The 5 Most Embarrassing Revelations in the New Report on America’s Awful Secret Service

Washington Daily Life
Photo: Manuel Balce Ceneta/Corbis

It’s no secret that the Secret Service has done a poor job of guarding its own reputation. Over the course of the Obama years, the agency has made headlines for frequenting Colombian prostitutes, allowing an armed man with a criminal record to share an elevator with the president, and failing to prevent a knife-wielding fence-jumper from running amok in the East Room of the White House.

But a new bipartisan congressional investigation reveals that the security force is suffering a full-blown “crisis.” Over the past ten years, there have been 143 security breaches or attempted security breaches at facilities under the agency’s protection, according to a House Oversight and Government Reform Committee report, obtained by the Washington Post on Thursday.

This report reveals that the Secret Service is in crisis,” Republican committee chair Jason Chaffetz said. “Morale is down, attrition is up, misconduct continues and security breaches persist. Strong leadership from the top is required to fix the systemic mismanagement within the agency and to restore it to its former prestige.”

Here’s a quick rundown of the report’s five most embarrassing revelations.

The agency let a fake congressman meet with President Obama.

On September 27, 2014, a man posing as Representative Donald Payne Jr. attended the Congressional Black Caucus Foundation’s awards dinner in Washington, D.C. Once inside, the con man was escorted backstage for a personal meeting with the president of the United States. While the impersonator’s gate-crashing was reported at the time, his introduction to Barack Obama was not.

The report also reveals that the following month, the agency let another unscreened person sneak backstage at an event attended by the president, this time during the Congressional Hispanic Caucus Institute’s gala. That breach came the day after former Secret Service director Julia Pierson stepped down from her post.

One week after that, they allowed an unscreened employee to enter a Los Angeles hotel where Obama was staying.

They let a random Czech guy chill at George H.W. Bush’s House.

Among the other previously unreported breaches surfaced by the investigation was an incident in the spring of 2014, when a Czech citizen with an expired visa entered the property of our 41st president, hung out for an hour, then left before he was ever detected.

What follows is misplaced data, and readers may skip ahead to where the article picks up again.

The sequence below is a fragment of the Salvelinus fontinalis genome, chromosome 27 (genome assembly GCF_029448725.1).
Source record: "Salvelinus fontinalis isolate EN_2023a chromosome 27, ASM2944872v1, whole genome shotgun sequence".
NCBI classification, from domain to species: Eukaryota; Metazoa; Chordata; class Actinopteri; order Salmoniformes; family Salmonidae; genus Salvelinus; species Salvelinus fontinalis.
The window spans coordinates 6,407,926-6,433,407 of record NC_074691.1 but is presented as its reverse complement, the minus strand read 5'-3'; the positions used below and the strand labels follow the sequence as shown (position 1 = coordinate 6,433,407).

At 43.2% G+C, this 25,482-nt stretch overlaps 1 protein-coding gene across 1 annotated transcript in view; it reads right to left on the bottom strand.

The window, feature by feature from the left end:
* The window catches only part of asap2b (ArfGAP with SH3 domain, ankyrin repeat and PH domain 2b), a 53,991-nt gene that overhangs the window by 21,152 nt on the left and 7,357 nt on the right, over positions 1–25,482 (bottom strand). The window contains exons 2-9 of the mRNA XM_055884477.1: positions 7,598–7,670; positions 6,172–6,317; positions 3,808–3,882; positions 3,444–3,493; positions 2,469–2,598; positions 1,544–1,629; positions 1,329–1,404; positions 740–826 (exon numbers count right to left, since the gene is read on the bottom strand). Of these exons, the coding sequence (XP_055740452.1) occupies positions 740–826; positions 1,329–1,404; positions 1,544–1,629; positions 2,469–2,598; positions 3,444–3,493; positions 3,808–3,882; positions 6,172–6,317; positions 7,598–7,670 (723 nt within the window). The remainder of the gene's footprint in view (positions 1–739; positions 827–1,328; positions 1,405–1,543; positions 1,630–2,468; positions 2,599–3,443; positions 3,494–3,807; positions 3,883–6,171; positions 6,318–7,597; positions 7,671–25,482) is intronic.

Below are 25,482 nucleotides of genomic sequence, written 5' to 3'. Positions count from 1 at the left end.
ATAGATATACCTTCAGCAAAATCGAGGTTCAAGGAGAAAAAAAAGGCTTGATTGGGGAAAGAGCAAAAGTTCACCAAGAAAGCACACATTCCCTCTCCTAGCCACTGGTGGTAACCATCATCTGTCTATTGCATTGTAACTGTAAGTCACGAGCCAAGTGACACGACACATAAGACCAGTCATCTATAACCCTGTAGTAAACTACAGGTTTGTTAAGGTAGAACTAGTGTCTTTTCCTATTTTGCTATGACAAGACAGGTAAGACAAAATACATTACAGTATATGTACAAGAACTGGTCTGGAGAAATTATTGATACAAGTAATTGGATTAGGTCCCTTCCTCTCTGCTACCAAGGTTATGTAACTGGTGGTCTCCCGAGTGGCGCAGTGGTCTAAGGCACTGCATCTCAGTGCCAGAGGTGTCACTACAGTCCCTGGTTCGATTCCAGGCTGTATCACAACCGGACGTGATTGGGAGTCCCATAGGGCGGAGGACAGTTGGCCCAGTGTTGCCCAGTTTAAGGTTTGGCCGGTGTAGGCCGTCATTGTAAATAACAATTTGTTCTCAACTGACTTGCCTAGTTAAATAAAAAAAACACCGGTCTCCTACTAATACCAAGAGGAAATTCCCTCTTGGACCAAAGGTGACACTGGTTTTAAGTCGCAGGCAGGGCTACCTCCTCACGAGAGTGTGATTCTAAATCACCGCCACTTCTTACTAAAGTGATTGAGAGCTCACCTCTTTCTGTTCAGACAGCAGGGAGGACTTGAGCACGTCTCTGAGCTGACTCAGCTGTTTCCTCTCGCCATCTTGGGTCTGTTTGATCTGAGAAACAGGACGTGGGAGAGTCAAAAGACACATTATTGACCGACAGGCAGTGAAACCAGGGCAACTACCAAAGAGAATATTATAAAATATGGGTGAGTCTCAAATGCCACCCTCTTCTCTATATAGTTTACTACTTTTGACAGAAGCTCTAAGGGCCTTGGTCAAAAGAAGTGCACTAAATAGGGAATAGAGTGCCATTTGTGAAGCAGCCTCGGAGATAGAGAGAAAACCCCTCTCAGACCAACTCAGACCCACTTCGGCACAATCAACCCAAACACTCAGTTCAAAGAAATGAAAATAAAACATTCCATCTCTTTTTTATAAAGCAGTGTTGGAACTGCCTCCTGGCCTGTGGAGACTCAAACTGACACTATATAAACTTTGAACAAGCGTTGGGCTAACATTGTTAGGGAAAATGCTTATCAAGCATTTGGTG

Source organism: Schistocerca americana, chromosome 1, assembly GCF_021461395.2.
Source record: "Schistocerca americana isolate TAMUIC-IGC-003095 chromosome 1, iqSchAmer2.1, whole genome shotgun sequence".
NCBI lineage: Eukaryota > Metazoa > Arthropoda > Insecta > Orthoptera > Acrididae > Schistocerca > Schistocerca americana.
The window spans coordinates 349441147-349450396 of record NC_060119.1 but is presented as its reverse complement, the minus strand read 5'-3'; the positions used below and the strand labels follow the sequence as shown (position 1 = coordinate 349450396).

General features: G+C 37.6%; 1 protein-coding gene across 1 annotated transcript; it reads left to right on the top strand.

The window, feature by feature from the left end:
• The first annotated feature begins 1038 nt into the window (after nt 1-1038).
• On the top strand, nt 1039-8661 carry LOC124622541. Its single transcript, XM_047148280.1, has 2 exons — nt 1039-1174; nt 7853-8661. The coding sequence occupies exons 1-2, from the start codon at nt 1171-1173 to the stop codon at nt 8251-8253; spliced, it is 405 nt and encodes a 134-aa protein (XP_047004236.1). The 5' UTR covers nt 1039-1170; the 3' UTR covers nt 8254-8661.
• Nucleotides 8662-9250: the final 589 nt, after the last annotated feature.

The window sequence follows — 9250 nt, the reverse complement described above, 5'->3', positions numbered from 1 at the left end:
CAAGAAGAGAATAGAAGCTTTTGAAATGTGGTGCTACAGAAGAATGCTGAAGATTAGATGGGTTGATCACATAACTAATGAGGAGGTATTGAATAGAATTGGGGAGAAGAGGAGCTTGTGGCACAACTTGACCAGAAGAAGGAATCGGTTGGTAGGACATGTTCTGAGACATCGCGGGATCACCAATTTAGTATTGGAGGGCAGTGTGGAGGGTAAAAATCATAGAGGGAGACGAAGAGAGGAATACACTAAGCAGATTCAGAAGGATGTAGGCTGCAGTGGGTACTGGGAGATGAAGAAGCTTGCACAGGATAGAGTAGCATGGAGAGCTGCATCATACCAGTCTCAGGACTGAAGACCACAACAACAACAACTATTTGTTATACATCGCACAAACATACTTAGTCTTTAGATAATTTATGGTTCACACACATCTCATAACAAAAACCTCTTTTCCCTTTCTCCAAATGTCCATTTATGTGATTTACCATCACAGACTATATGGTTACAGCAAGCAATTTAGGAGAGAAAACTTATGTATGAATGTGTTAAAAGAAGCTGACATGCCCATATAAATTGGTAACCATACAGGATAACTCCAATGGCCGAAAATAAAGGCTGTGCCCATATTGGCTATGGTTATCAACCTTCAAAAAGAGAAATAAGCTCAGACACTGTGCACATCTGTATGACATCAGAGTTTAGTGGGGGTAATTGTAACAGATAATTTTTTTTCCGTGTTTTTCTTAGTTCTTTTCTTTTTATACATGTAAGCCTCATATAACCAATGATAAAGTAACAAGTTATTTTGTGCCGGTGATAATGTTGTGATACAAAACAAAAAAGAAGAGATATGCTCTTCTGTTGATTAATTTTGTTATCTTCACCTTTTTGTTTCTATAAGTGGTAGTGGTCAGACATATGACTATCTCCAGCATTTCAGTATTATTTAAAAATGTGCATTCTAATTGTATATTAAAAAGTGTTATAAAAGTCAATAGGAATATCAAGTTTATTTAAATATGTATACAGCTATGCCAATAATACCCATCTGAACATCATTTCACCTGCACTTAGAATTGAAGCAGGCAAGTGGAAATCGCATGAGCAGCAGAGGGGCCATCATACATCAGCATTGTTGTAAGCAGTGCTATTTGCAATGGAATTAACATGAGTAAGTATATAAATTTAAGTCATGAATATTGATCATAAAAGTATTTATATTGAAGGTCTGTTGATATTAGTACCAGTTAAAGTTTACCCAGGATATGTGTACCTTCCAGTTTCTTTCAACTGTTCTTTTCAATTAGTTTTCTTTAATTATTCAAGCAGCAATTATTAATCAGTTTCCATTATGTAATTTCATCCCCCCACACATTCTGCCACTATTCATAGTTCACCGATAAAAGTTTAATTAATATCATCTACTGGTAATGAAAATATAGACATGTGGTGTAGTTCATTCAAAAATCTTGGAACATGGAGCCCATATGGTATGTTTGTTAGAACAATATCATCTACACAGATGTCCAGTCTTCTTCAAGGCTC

One year earlier, four people went fishing on a small lake in Vice-President Biden’s backyard, and were only detected by the Bidens’ Delaware neighbors, who then telephoned the Secret Service.

Via email, agents discuss foreign trips like frat brothers planning spring break.

When news of Secret Service agents’ liaisons with Colombian prostitutes broke back in 2012, then agency director Mark Sullivan assured Congress that the behavior was an aberration, and not something that was tolerated with a wink and a nudge. But a series of email exchanges in the weeks before the Colombia trip suggest that partying with prostitutes was a staple of overseas trips for many of the men entrusted with the president’s life.

Before departing for South America in 2012, one senior supervisor e-mailed 54 employees to inform them that the motto of their upcoming trip would be “Una Mas Cerveza Por Favor,” Spanish for “one more beer, please.” In another email, one agent wrote up a checklist of his trip preparations that doubled as a terrible party rap, “Swagg ­cologne-check/Pimp gear-check/Swagg sunglasses-check/Cash for dem hoes-check.”

Their current director misled Congress about the agency’s incompetence.

The Secret Service has been led by three different directors in the past three years. The force’s current director, 27-year veteran Joseph P. Clancy, was tasked with reforming the embattled agency when he took over in 2014. While investigators said they believe that Clancy could still right the ship, they also chastise the director for testimony he gave about the elevator fiasco in Atlanta. Clancy had told Congress that only one unscreened security contractor had come in close proximity to the president, but an internal review of the breach showed that there were multiple unscreened guards with guns in the area.

People hate working for the Secret Service.

In 2014, an administrative panel recommended that the agency add 280 new staff members. Clancy assured Congress earlier this year that expanding his force was his greatest priority. But in 2015, the agency’s roster actually fell to a decade-low of 6,315, down from 6,367 in September of 2014.

While the staffing crisis is rooted in budget cuts from 2011’s government-wide sequester, the agency also suffers from a vicious cycle of low morale and attrition, the committee found. As dissatisfied staffers leave the force, the workload on the remaining staffers increases, leading to more dissatisfaction and subsequent vacancies, which the cumbersome hiring process cannot promptly fill.

The report warns that if the agency’s management isn’t improved, and its funding increased, the president and those running to be his successor will face heightened security risks in 2016.

On Thanksgiving Day, a college student draped in an American flag hopped the White House fence, forcing the First Family to enjoy their holiday meal while under lockdown.

5 Signs the Secret Service Is in Crisis